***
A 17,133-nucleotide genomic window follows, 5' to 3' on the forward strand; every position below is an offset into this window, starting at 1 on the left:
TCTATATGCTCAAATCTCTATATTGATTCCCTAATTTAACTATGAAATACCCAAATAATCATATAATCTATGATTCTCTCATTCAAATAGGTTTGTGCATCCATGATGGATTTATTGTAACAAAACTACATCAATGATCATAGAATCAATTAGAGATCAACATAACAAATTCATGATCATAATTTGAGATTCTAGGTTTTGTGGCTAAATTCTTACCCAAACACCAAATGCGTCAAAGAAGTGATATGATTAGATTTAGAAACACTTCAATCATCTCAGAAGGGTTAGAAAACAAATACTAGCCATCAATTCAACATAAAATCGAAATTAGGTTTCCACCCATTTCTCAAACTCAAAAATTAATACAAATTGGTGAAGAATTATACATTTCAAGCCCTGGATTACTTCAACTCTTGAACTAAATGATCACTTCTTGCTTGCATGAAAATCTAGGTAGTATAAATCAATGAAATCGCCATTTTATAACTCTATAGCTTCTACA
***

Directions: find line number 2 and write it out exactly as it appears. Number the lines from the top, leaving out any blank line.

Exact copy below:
TCTATATGCTCAAATCTCTATATTGATTCCCTAATTTAACTATGAAATACCCAAATAATCATATAATCTATGATTCTCTCATTCAAATAGGTTTGTGCATCCATGATGGATTTATTGTAACAAAACTACATCAATGATCATAGAATCAATTAGAGATCAACATAACAAATTCATGATCATAATTTGAGATTCTAGGTTTTGTGGCTAAATTCTTACCCAAACACCAAATGCGTCAAAGAAGTGATATGATTAGATTTAGAAACACTTCAATCATCTCAGAAGGGTTAGAAAACAAATACTAGCCATCAATTCAACATAAAATCGAAATTAGGTTTCCACCCATTTCTCAAACTCAAAAATTAATACAAATTGGTGAAGAATTATACATTTCAAGCCCTGGATTACTTCAACTCTTGAACTAAATGATCACTTCTTGCTTGCATGAAAATCTAGGTAGTATAAATCAATGAAATCGCCATTTTATAACTCTATAGCTTCTACA